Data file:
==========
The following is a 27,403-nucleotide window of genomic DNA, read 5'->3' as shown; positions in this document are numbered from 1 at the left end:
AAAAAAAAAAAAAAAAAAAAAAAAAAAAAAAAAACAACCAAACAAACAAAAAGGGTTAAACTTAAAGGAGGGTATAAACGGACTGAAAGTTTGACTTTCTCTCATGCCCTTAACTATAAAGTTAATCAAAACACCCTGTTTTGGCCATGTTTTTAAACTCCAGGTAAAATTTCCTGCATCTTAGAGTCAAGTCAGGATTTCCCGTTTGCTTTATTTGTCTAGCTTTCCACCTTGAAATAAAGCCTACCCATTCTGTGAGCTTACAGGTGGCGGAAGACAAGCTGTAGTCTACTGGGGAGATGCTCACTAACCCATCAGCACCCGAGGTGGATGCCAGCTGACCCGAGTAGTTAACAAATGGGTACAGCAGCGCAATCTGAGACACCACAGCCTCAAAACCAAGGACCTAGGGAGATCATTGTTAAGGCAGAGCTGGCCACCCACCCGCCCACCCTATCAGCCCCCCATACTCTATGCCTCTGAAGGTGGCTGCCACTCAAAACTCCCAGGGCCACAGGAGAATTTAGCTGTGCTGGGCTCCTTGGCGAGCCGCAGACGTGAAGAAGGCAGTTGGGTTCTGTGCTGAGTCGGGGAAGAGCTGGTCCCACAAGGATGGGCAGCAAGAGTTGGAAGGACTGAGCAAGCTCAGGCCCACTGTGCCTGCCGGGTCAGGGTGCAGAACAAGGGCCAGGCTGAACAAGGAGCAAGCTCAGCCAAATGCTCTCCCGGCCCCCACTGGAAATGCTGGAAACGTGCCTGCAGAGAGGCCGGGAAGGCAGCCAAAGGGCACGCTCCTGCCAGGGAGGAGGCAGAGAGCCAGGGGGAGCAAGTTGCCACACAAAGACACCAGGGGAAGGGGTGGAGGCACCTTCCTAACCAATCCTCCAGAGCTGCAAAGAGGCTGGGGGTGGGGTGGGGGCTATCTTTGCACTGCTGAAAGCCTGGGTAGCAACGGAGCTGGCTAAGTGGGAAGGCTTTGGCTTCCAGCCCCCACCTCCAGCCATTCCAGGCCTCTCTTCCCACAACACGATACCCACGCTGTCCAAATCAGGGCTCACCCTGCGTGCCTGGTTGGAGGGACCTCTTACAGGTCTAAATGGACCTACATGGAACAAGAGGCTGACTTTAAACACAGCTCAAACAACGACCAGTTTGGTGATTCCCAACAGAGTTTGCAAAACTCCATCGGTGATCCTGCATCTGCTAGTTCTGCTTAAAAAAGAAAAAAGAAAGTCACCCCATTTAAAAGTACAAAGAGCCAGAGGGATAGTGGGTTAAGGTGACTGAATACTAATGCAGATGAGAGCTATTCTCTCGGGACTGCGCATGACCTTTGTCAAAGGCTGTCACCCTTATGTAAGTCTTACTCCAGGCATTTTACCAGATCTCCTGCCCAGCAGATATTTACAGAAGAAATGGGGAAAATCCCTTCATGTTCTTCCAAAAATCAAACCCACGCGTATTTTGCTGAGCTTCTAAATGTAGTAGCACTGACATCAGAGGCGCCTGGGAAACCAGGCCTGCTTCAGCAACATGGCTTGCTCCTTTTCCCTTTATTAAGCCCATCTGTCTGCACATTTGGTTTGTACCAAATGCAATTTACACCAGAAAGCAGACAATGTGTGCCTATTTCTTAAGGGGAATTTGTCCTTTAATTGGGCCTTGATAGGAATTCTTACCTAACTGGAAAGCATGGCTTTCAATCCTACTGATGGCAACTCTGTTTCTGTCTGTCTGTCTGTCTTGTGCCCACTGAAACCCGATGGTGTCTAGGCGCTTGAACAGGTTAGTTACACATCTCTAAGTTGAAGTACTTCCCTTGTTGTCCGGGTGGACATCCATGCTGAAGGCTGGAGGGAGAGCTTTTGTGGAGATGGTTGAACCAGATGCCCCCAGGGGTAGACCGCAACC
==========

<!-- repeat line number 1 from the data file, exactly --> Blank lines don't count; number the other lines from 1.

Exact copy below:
The following is a 27,403-nucleotide window of genomic DNA, read 5'->3' as shown; positions in this document are numbered from 1 at the left end: